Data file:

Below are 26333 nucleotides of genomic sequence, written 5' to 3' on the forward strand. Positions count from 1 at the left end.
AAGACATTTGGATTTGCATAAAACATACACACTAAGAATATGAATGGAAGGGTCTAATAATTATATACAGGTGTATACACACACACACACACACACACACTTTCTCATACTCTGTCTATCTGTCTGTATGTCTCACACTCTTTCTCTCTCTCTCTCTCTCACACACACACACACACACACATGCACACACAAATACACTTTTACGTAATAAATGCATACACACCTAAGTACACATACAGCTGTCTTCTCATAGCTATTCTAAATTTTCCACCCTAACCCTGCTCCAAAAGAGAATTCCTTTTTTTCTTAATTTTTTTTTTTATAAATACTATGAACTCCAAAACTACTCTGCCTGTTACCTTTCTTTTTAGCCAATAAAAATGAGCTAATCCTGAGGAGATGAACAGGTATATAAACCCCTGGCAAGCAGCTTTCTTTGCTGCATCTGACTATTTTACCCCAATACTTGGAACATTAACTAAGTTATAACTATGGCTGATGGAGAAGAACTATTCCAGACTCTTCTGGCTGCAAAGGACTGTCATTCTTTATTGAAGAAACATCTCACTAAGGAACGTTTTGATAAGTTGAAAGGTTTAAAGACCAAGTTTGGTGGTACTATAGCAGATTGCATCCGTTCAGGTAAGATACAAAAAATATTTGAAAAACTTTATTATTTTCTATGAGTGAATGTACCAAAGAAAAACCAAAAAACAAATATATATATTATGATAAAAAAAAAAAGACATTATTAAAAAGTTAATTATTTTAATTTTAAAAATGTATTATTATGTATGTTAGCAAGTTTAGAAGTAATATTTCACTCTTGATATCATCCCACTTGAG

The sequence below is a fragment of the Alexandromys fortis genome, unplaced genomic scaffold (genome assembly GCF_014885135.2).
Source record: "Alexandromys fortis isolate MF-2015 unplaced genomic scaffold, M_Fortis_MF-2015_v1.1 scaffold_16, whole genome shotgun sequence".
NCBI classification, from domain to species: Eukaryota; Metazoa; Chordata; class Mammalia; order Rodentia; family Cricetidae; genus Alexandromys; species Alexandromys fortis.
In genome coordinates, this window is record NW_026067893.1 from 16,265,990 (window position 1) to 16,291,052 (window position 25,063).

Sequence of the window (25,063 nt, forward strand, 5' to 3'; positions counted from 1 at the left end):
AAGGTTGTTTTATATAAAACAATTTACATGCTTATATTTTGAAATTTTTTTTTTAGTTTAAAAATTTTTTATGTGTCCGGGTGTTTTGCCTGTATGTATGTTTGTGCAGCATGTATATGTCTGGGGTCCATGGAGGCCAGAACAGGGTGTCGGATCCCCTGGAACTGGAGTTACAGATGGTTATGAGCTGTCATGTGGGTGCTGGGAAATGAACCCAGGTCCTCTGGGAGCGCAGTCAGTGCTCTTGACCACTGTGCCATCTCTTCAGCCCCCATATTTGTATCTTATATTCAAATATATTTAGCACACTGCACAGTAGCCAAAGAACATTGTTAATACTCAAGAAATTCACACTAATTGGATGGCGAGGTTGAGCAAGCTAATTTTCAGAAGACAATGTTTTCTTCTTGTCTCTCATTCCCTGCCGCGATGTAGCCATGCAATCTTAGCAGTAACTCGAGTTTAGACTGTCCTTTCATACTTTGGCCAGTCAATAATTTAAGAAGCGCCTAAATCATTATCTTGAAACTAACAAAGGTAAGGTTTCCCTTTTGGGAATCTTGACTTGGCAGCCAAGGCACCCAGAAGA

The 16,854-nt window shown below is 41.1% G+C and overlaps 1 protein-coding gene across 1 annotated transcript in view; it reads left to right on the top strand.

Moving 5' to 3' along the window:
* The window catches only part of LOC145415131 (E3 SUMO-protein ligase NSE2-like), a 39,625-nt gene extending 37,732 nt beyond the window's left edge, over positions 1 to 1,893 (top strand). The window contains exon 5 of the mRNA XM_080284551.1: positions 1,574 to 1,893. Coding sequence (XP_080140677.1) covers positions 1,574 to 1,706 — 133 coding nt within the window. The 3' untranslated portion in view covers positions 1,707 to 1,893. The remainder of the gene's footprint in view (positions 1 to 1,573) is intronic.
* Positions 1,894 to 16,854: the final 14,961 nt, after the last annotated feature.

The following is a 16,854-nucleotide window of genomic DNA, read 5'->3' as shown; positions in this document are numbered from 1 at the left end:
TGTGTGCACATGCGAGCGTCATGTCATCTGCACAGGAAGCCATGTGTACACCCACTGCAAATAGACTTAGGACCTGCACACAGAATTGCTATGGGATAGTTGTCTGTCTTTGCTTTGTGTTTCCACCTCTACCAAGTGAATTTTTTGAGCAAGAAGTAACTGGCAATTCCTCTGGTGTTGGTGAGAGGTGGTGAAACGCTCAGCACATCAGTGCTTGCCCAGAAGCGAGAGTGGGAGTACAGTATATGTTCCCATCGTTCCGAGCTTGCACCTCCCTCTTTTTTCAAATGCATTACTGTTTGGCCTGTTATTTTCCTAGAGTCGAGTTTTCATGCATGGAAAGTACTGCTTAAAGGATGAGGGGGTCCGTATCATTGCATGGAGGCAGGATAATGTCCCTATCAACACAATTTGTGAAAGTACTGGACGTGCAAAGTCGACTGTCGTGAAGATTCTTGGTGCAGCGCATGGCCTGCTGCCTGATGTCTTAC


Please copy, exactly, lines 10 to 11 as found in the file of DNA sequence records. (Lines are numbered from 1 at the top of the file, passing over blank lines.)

Moving 5' to 3' along the window:
* The window catches only part of LOC145415131 (E3 SUMO-protein ligase NSE2-like), a 39,625-nt gene extending 37,732 nt beyond the window's left edge, over positions 1 to 1,893 (top strand). The window contains exon 5 of the mRNA XM_080284551.1: positions 1,574 to 1,893. Coding sequence (XP_080140677.1) covers positions 1,574 to 1,706 — 133 coding nt within the window. The 3' untranslated portion in view covers positions 1,707 to 1,893. The remainder of the gene's footprint in view (positions 1 to 1,573) is intronic.